Worst Case: Collapse of the Gas Market
Although hopes are high that the gas supply will be secured by measures taken by the federal government, we must still be prepared for the worst-case scenario. In the current situation, it cannot be ruled out that trading on the gas market will collapse. And regardless of an actual market collapse taking place, the possibility of such a collapse is already likely to have an impact on the current gas market, warn Professor Axel Ockenfels from the University of Cologne and ZEW President Professor Achim Wambach. Both economists therefore not only call for stronger incentives to shift away from gas, but also outline what a suitable economic regulatory framework might look like if trading in the gas market collapses.
In a functioning market, the price is determined by supply and demand. However, this mechanism can fail when markets for essential goods face extreme shortages, as is currently the case with gas. In the event of a collapse, the market can no longer fulfil its price-determining function to balance supply and demand. In this case, the state must step in and, in extreme cases, even determine the gas price and how the gas is allocated. “Although a market collapse is not only a theoretical possibility, little thought is given to what to do in such an event,” Achim Wambach notes. “Policymakers and regulators still have to provide answers as to who will receive how much gas and at what price in the event of a market collapse. Yet clearly communicated emergency plans are already needed today. This is because the answer to the question of what exactly happens in the event of a market collapse has a significant impact on current behaviour and thus on the likelihood of a collapse.” After all, if companies facing a gas shortage assume that they will be given priority and receive gas at moderate prices, they have little incentive to prepare for such an event. The shortage will then even be exacerbated as they will continue their high consumption. In contrast, there is a strong incentive to save gas in cases where companies expect to be left empty-handed or have to pay extremely high prices.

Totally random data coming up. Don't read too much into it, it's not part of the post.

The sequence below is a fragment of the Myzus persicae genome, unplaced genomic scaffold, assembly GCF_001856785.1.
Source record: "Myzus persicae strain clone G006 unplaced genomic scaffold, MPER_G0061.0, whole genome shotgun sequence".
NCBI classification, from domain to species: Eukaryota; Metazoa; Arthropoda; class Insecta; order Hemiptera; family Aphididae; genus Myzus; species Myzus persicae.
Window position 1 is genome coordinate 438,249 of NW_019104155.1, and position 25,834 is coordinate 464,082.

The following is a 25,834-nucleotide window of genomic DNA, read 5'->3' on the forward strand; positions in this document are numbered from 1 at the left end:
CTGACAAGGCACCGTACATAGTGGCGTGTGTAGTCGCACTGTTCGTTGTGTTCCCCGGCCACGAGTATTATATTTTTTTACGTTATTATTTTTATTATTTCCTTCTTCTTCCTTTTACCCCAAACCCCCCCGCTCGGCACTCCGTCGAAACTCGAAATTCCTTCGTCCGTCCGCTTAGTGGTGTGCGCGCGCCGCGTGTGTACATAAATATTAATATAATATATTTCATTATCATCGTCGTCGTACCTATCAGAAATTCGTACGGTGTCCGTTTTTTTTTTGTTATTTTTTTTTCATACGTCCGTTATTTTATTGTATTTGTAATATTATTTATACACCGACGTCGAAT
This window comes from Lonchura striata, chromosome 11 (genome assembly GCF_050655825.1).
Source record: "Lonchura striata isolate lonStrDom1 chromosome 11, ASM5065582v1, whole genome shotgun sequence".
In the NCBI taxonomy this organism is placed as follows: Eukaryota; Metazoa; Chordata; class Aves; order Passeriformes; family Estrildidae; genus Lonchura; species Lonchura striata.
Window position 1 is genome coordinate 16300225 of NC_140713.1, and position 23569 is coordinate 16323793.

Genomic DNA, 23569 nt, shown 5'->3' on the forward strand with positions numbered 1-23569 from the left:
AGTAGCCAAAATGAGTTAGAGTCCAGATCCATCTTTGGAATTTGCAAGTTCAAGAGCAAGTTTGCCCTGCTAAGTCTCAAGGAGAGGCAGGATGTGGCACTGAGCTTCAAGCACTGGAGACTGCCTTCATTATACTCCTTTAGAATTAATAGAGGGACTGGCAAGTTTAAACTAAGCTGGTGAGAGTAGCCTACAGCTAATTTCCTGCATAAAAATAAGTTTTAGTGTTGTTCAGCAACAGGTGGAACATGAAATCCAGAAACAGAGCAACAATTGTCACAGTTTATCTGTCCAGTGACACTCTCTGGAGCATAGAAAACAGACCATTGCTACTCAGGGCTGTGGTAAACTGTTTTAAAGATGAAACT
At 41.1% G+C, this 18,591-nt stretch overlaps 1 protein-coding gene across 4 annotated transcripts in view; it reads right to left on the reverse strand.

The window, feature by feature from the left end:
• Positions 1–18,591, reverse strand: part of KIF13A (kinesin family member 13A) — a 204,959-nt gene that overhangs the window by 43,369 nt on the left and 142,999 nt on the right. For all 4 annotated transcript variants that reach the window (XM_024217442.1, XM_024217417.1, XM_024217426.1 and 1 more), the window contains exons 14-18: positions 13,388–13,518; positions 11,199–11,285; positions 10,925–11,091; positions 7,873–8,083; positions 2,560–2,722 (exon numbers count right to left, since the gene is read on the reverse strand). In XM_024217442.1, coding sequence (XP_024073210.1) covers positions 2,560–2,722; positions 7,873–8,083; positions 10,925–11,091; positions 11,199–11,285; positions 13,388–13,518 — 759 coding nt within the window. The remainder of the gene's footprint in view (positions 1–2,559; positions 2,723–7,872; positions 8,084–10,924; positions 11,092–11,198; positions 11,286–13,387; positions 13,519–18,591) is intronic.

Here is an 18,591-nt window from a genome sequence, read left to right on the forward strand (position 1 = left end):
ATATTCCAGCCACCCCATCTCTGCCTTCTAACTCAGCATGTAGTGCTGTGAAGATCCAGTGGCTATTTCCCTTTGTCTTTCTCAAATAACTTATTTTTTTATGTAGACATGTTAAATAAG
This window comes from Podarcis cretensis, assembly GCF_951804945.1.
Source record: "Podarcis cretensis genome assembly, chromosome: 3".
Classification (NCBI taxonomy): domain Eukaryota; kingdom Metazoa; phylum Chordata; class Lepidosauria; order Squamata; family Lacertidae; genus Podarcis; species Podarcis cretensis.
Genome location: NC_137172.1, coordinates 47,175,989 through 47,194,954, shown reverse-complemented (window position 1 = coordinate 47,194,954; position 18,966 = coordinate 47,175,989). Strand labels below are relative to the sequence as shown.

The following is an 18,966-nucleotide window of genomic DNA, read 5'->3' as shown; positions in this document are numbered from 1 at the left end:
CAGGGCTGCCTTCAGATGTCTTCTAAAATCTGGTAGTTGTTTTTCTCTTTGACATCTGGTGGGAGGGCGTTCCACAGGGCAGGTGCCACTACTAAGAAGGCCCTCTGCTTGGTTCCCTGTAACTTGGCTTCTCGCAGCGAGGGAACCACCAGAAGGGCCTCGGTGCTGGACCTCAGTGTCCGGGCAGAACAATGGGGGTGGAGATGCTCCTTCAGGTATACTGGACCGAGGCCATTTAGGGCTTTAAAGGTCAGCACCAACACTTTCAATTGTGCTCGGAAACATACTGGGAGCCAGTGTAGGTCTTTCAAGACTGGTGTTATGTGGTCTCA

The economists also recommend that, irrespective of the so-called privileged customer groups, priority be given to those companies that have a higher value added by gas, that can less easily switch from gas to other energy sources and whose products are more difficult to substitute. Market-based mechanisms could be used to identify these companies. One way would be to allocate certificates for gas purchases to the companies and give them the opportunity to trade them. “By trading certificates, price signals and opportunity costs of gas consumption could thus be used optimally in the allocation process,” says Axel Ockenfels. “In addition, revenue generated by this could be used by the state for financial demand relief.”
Finally, to prepare for a gas shortage, both economists advocate further incentives such as shutdown auctions for a longer period of time to encourage companies to save even more gas.